Language idealist, lover of elegance and simplicity.
Challenge: Design and implement a tiny language that has it all. Oh, perhaps that's a bit hard for a casual challenge!
A bit of history: I first came across Lua because of my interest in virtual machines, and discarded it at once because its VM is language-specific. Not Lua's fault at all. Then I remembered it when I was doing some scripting and cursing Perl for the umpteenth time (I'm not a wizard; I simply can't remember all that magic!) and discovered what a lovely language it is. For I while I did most of my scripting in Lua; now I use Python, for its much richer set of standard libraries. I now use Lua for portable programming: I rewrote [GNU Zile] in Lua, and advocate its use for POSIX programming.
- Programming: I love the way you can do functional and object-oriented programming in Lua. This is reflected in my contributions to SampleCode. I used Lua for application development at Protechnic Exeter (now defunct) where I wrote a thin OO Lua layer (1.5 kLOC) over a vast (~1 MLOC) and ancient C application, but my biggest Lua project was rewriting GNU Zile in Lua (~6 kLOC, and falling!).
- Libraries: I started the [stdlib] project, which provides basic data structures and algorithms in pure Lua. I implemented the now-defunct bitwise operations library bitlib (superceded by Mike Pall's [BitOp] and the widely-used regex library binding [lrexlib] (now maintained by Shmuel Zeigerman, and supporting PCRE, POSIX, TRE, GNU and Oniguruma regex libraries). I also maintain and contribute to a wide range of C bindings including [lcurses], [luaposix], as well as [lua-mode] (a Lua editing mode for Emacs), and the minimal Lua-C binding [clue].
- Patches: I maintain a number of mostly small and backwards-compatible LuaPowerPatches. I once had a go at making a stable table.sort function: I made a merge sort, but would rather make a stable quicksort.
- Language: I've been all mouth (see LocalByDefault) and no trousers on this front. Edgar Toernig's Sol ("Son of Lua"; seems to be defunct) was interesting; also to my taste is Lua-in-Lua, as implemented by [Yueliang].
- Porting: I maintained an [EPOC port] (currently at 5.1.4), which comes as a DLL, with an OPX, so it can be used from C/C++ and OPL, and did some work on a UIQ version for Symbian, which didn't come to much owing to their lack of support for OPL. I used to maintain a Linux RPM (tailored to Fedora), now maintained by Andre Costa, and I did an early RISC OS port, but deferred to the more energetic and capable GavinWraith.
- Thanks for the sample code, some very good material. getopt is a beast and a half! :-) --NickTrout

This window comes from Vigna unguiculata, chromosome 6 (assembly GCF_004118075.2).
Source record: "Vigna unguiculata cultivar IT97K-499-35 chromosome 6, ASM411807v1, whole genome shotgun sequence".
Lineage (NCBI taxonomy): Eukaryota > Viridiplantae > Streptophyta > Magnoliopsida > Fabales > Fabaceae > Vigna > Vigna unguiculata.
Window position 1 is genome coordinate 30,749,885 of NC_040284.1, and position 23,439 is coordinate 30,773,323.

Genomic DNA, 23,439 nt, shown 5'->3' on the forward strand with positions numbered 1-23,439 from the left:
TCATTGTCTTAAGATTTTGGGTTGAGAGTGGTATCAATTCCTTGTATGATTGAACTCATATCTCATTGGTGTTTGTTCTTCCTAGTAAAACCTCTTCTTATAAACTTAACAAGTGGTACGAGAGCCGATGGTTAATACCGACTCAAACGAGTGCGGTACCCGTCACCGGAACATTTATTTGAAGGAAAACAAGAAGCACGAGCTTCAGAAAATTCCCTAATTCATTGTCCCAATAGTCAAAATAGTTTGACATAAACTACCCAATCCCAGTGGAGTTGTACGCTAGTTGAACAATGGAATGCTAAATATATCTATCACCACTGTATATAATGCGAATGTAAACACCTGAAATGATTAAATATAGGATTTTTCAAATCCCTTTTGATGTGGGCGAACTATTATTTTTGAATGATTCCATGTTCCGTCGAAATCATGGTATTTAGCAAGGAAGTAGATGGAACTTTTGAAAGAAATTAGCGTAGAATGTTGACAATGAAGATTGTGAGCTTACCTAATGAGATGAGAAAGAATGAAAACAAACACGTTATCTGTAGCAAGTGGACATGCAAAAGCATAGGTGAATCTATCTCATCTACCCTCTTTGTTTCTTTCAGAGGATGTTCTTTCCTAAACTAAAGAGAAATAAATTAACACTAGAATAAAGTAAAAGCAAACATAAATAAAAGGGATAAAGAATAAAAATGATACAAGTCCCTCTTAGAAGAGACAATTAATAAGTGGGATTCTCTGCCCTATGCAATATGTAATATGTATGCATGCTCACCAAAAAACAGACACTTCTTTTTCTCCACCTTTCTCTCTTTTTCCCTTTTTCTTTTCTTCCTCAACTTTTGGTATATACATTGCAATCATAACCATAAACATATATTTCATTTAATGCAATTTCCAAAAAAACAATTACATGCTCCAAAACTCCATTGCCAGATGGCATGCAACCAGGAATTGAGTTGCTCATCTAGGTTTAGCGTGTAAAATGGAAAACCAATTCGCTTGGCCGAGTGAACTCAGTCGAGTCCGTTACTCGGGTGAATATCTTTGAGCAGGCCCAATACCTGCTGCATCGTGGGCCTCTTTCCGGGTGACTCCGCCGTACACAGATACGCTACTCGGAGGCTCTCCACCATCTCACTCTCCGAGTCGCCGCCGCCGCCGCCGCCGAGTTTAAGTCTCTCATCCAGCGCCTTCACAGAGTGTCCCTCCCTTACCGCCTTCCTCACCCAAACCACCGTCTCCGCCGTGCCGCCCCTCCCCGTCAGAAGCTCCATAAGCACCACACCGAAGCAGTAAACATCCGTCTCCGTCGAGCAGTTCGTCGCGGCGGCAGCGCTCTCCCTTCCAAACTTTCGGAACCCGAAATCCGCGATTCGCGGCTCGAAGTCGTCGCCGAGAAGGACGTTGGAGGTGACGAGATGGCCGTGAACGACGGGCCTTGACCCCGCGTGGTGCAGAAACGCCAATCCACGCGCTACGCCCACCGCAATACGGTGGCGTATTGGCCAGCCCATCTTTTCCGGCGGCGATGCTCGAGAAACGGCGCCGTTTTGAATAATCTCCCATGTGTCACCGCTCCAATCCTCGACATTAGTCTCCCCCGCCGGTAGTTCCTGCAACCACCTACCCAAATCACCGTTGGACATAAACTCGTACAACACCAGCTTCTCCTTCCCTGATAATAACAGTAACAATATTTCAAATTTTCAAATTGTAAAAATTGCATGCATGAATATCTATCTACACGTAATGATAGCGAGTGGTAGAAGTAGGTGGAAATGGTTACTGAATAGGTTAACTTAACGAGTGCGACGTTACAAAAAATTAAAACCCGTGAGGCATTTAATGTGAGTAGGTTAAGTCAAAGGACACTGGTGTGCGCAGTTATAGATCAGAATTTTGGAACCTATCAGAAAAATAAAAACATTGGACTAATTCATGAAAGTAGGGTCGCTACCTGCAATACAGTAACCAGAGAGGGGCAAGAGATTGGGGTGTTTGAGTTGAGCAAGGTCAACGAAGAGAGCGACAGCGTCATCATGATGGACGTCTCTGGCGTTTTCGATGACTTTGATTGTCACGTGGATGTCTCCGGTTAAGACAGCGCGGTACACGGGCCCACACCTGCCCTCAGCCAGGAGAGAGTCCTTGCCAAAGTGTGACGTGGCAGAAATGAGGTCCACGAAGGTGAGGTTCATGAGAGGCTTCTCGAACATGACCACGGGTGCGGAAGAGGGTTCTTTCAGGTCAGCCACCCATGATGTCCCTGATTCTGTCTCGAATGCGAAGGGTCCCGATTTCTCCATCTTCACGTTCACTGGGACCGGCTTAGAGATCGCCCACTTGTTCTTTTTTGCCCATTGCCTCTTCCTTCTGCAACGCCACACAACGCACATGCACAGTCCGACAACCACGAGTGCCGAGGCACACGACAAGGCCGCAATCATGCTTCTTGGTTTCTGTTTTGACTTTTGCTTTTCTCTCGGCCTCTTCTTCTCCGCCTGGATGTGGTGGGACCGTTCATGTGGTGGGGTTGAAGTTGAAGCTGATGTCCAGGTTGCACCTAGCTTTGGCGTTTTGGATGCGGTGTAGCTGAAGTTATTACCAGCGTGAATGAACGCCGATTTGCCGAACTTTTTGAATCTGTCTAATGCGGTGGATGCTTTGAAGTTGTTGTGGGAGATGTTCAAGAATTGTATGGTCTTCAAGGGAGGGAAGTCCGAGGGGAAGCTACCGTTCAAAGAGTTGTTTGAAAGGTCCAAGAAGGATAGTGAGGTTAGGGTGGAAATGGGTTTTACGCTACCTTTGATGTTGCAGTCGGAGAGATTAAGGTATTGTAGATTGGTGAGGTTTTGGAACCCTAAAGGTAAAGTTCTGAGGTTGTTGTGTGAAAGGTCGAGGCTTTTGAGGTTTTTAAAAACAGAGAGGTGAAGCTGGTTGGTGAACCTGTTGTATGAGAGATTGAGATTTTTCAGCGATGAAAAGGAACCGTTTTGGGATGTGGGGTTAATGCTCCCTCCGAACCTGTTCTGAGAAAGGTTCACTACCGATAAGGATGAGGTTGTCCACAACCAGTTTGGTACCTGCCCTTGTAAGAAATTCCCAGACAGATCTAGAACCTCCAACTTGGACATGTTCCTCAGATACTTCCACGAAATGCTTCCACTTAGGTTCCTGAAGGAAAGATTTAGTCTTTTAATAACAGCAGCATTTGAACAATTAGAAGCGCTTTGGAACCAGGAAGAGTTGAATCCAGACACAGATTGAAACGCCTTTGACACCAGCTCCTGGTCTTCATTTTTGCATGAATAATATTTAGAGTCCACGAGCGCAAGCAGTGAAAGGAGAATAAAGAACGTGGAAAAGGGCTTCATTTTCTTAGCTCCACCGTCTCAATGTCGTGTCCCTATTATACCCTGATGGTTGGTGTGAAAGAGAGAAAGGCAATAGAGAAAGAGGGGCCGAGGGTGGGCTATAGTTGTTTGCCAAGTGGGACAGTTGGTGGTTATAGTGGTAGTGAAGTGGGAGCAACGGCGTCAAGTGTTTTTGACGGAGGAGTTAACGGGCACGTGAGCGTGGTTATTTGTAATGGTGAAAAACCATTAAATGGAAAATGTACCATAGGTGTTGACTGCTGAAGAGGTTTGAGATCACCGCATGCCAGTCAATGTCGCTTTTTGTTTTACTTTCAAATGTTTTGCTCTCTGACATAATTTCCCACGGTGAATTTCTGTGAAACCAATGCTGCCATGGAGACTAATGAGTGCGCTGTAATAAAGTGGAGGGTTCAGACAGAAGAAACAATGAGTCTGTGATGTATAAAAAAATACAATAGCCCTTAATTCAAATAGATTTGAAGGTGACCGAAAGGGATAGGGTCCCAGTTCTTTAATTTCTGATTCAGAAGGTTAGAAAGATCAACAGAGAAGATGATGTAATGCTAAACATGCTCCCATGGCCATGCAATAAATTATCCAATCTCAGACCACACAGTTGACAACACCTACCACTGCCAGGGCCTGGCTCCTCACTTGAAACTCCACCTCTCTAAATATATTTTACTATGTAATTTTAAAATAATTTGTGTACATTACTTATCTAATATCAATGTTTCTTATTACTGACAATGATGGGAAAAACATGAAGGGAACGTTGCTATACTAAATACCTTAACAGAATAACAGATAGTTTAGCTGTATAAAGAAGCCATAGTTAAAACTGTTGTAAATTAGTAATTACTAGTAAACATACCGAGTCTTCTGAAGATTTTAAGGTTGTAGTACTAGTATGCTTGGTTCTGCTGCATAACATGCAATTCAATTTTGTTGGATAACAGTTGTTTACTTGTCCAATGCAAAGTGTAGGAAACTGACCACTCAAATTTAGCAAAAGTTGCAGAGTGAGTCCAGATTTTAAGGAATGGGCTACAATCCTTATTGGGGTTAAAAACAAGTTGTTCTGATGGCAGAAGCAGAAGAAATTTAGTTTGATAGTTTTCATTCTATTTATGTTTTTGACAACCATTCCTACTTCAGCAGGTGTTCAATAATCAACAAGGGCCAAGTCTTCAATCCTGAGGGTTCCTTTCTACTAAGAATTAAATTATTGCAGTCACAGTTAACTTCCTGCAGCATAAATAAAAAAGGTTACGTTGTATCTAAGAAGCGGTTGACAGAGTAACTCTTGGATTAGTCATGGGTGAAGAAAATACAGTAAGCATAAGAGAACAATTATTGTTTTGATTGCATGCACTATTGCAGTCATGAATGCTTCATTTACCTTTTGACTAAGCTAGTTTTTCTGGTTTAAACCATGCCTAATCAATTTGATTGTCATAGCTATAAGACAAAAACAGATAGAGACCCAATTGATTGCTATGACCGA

- I agree! Any lua code I can get a look at is great, but this is phenomenal. --JamesHearn
- I agree that Perl is a horror. I assume you must have come across Python? I just wondered why you chose Lua over Python, especially for system/parsing scripts. -- You have experience with functional languages, I do not. Which is a good one to learn to get a feel for them? Perhaps there should be a HowLuaComparesWithOtherLanguages? page? Sometimes its nice to see a comparison of features. It also drives people to try and implement the features in Lua. Erm, I'm suggesting that here because I think you're far more qualified to start a page like that if you felt like it ;-) --NickTrout
- I finally got around to learning some Python in 2010, and kicked myself for not having done so years ago (I clearly remember standing in a bookshop in about 2000 with a copy of the Python book in my hands, and after several minutes of consideration I put it back on the shelf...). OCaml  is probably the best functional language to learn to get a feel, as it combines a rich language with an excellent compiler. Haskell  is more purely functional, with lazy evaluation and proper functional I/O, but it'll take a bit longer to get your head around. --ReubenThomas
- Python is a good language to learn. It's easy to learn (I should think it'll take you about an afternoon), and supports many programming styles, including functional programming. Sadly its lambdas are restricted in syntax and variable access (remember read-only upvalues?). The libraries of Python are big, but the language itself is fairly small. It has enough novel features to make it worth while for the collector of languages. --DavidJones
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Last edited December 8, 2014 1:55 pm GMT (diff)